According to court papers filed by Furla (U.S.A.) Inc.’s CEO Elena Moncigoli, the Covid-19 pandemic greatly impacted sales in 2020 and weighed on the decision to file for bankruptcy court protection. The brand’s Italian parent, Furla, based in Bologna, Italy, is not a party to the filing. The Chapter 11 petition was filed in a federal bankruptcy court in Manhattan.
“For the first three quarters of 2019, Furla USA generated approximately $27,521,369 in net sales. For the comparable period in 2020, net sales were approximately $9,218,189. This precipitous pandemic-related decline represents a 66.5% loss in revenue year-over-year,” Moncigoli said.
The U.S. business leases six full price stores and eight outlet locations in seven states, generating 2019 net sales of about $22 million, or 58 percent of the year’s total net sales for Furla USA. Wholesale sales brought in net sales of $13 million, or 35 percent of total net sales last year. E-commerce sales in 2019 generated $2.8 million, or 7 percent of total net sales a year ago.
The U.S. arm has no secured debt, managing cash flow needs using profits to pay for ordinary course obligations. When necessary, the parent company, based in Bologna, Italy, would support “Furla USA via a transfer price adjustment, a tax-centric mechanism that is a common feature in the relationship between US domestic entities that have a foreign parent,” Moncigoli told the court in a declaratory statement filed on Friday. At the time of the Chapter 11 filing, Moncigoli said Furla USA has 80 trade creditors and landlords owed about $2 million in unsecured trade debt and lease-related debt.
The Chapter 11 petition listed estimated assets of between $10 million to $50 million. Moncigoli said liabilities were $2 million.
Furla’s top 10 unsecured creditors are store landlords. Simon Property is attached to six of those locations: Copley Place Associates in Boston, Mass., owed $190,422.72; Premium Outlet Partners, Woodbury Outlet in Central Valley, N.Y., $170,403.46 owed; Premium Outlet Partners, Hawaii Waikele Outlet in Waipahu, Haw., $168,400.25; Aventura Mall Venture in Aventura, Fla., $161,795.41; Simon/Chelsea Las Vegas Development in Las Vegas, Nev., $147,309.83, and Premium Outlet Partners, Cabazon Outlet in Cabazon, Calif., $131,580.28. Another listing is The Retail Property Trust, owed $153,096.23, whose parent company is Simon. Also on the list of landlords holding unsecured claims is the Segerstrom family, which owns South Coast Plaza in Costa Mesa, Calif., owed $160,006.68.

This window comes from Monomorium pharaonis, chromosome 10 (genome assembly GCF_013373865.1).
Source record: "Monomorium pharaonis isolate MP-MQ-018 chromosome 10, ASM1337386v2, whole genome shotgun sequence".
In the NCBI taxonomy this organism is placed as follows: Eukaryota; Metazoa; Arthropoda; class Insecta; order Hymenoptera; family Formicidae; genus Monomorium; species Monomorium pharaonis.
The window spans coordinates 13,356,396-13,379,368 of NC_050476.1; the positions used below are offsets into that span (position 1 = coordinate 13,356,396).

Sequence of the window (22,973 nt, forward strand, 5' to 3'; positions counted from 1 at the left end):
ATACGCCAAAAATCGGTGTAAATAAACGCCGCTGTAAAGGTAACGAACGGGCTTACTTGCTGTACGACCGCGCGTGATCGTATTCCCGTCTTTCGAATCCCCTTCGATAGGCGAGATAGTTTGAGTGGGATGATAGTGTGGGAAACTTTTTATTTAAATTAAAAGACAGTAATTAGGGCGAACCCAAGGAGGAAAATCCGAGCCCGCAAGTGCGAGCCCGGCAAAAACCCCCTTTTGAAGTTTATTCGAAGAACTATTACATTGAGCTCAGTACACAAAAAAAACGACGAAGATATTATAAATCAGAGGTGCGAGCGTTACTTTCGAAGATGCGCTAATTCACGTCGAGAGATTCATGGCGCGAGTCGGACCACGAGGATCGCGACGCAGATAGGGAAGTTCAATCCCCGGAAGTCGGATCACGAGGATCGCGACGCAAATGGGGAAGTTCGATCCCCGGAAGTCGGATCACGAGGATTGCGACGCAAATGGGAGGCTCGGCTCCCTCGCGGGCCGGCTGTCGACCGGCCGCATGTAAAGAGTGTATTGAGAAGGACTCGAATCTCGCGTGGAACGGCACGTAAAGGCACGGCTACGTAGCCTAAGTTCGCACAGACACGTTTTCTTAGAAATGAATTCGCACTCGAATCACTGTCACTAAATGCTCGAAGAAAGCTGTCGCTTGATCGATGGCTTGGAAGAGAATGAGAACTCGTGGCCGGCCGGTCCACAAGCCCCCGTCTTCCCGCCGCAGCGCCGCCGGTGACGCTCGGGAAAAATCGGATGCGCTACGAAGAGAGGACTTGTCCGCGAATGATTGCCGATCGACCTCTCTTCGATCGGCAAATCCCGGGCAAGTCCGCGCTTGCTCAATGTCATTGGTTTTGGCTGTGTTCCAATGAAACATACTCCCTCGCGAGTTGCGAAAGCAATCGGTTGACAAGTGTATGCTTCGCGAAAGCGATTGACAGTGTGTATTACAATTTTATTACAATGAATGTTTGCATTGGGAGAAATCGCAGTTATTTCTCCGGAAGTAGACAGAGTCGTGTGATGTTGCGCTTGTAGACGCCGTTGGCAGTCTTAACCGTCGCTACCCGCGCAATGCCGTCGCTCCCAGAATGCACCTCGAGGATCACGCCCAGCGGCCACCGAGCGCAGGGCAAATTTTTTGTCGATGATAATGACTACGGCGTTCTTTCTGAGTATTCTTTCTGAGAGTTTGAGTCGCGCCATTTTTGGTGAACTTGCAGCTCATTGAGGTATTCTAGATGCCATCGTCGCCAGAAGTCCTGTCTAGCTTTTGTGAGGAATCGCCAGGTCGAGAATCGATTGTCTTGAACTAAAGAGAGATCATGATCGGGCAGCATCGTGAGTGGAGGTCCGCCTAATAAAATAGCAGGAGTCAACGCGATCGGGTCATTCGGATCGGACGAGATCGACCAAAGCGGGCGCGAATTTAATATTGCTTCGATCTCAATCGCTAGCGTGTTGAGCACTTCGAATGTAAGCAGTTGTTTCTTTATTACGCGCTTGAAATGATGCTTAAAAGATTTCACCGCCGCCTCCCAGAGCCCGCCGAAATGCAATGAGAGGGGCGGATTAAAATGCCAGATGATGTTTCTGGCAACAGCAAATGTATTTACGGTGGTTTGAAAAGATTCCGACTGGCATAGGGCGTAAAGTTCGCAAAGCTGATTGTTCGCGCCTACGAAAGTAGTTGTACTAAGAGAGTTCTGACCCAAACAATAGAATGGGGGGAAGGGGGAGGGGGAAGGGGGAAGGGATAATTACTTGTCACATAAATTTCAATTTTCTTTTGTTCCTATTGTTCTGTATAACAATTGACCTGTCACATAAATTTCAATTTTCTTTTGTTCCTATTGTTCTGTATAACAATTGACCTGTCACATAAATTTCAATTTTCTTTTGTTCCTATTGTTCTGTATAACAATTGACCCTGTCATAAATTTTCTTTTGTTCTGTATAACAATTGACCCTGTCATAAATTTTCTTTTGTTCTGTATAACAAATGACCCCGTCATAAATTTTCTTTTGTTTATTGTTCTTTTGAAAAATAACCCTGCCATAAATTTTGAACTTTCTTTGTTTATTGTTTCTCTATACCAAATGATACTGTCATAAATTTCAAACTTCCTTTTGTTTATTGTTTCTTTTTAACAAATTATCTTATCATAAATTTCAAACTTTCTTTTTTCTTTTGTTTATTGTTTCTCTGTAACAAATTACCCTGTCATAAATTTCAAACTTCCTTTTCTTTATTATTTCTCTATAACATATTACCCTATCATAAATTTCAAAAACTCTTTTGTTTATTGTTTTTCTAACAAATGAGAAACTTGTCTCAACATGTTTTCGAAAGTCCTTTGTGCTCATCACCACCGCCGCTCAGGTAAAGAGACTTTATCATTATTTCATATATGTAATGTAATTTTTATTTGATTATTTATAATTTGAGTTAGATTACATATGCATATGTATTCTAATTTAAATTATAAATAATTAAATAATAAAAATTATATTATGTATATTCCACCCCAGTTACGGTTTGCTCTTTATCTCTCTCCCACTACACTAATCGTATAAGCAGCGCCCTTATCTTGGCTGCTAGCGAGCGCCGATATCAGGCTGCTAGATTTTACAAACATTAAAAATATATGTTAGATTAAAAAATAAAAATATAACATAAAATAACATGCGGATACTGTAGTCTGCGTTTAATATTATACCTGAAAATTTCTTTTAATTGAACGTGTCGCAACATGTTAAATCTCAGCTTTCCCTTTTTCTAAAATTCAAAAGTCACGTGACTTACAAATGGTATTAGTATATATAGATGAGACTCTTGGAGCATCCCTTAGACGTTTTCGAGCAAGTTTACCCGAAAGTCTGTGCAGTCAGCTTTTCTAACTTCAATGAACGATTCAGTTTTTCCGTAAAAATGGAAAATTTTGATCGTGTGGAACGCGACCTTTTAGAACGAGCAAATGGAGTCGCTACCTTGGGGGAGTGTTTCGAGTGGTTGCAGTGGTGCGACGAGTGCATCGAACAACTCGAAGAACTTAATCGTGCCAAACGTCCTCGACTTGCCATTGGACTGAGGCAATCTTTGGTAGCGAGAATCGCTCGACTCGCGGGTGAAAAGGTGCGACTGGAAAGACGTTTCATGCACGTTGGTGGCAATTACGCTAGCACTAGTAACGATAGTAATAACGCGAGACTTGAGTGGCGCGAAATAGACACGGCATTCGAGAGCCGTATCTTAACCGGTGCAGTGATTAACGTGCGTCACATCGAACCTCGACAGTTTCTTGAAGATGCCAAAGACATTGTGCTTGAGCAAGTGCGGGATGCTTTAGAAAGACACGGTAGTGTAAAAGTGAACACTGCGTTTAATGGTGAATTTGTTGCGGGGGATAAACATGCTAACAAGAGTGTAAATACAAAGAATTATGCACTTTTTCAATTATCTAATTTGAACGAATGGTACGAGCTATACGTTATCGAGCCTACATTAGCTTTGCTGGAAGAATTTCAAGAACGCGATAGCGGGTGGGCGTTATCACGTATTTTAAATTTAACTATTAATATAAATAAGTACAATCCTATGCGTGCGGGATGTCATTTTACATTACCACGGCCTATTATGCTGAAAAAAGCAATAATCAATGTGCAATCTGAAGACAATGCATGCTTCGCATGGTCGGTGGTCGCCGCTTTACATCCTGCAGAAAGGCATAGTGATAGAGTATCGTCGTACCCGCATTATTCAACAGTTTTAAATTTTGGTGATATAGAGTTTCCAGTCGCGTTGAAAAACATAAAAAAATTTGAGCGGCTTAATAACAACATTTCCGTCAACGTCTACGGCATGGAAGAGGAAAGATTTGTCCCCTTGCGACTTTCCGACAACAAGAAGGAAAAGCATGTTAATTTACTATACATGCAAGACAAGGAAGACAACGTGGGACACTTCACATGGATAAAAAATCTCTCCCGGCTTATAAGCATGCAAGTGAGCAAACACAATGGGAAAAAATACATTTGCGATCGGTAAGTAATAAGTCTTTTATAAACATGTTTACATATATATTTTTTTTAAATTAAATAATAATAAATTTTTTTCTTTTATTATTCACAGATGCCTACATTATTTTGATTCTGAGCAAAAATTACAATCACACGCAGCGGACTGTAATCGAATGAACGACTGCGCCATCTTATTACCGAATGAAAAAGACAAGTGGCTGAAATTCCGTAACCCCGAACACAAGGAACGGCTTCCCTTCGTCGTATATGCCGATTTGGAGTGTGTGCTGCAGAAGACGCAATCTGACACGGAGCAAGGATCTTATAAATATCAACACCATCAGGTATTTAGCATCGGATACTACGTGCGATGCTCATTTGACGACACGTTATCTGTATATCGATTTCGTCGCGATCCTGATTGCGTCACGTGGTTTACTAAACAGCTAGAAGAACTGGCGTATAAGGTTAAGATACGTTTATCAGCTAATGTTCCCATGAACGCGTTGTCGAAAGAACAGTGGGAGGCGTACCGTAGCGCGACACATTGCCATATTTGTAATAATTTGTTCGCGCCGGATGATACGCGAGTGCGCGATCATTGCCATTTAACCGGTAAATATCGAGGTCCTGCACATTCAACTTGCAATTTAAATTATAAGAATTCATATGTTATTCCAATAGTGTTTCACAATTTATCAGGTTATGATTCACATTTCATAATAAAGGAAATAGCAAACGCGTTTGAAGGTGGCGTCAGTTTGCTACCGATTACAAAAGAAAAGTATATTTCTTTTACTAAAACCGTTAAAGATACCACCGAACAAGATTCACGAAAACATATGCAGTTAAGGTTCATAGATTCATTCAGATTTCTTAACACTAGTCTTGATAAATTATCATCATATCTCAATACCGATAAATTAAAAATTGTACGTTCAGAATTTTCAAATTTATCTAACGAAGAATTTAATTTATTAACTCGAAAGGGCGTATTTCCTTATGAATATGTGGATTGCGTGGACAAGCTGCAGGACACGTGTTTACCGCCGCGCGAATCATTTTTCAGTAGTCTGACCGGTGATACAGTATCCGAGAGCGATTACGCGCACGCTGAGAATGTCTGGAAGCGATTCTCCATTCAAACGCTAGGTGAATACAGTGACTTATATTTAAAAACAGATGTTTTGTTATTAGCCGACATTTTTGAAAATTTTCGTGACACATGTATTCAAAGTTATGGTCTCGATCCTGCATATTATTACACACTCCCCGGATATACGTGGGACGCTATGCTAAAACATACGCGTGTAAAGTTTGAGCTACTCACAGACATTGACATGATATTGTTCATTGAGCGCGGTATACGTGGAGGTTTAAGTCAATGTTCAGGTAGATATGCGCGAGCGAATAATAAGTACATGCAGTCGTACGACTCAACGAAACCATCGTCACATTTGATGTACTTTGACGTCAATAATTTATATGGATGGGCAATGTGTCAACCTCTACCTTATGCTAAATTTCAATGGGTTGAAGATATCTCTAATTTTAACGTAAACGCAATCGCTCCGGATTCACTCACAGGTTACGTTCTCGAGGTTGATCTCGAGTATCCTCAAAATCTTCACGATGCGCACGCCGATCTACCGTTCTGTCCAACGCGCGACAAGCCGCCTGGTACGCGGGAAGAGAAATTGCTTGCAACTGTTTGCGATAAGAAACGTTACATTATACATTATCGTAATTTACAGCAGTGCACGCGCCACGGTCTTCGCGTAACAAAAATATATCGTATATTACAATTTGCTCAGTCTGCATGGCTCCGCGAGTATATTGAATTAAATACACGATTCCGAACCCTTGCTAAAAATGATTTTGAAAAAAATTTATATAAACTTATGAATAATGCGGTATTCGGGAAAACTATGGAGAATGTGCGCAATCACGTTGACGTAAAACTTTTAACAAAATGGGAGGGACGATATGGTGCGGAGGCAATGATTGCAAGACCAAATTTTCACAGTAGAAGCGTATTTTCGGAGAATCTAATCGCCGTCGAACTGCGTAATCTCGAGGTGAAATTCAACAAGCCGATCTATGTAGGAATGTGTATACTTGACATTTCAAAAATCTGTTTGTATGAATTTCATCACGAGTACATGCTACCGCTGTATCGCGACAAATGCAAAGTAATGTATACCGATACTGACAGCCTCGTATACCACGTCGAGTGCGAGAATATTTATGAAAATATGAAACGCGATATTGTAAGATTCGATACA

A separate court document indicates plans to reject leases at four locations: Aventura Mall in the Miami area of Aventura, Fla., Boston Copley Place in Boston, Mass., Houston Outlet in Cypress, Tex., and Roosevelt Field Mall, on Long Island in N.Y. All four are operated by Simon Property Group.
Moncigoli said that traffic to Furla stores has “significantly declined” in recent years. While locations in Hawaii and at Woodbury Commons have been successful due to large tourist traffic, other locations at Roosevelt Field in New York’s Long Island and Copley in Boston rely largely on domestic foot traffic, which she said has seen a steep decline. The company began reducing operating and overhead costs last year, transitioning operations to focus more on e-commerce and wholesale. All 14 company-run locations were temporarily closed during the pandemic’s outbreak in March, as were the wholesale accounts.
“Because debtor’s goods are luxury products, they generally are seen as discretionary purchases, and consumer discretionary purchases have decreased due to sudden economic decline post-Covid-19,” Moncigoli said.
She said the company has received rent deferrals of rent or forbearance of monthly payments from certain of its landlords, and has furloughed 90 employees. Moncigoli also noted that many of Furla’s primary liabilities arise from its retail store leases, many of which were signed 10 years ago, adding that some “locations are not and will be be profitable at any time.”
The company plans to keep an East Coast flagship store in Manhattan, and other full-price stores in the U.S. market to maintain brand image, as well as maintain some outlet presence and continue its e-commerce site, Moncigoli said.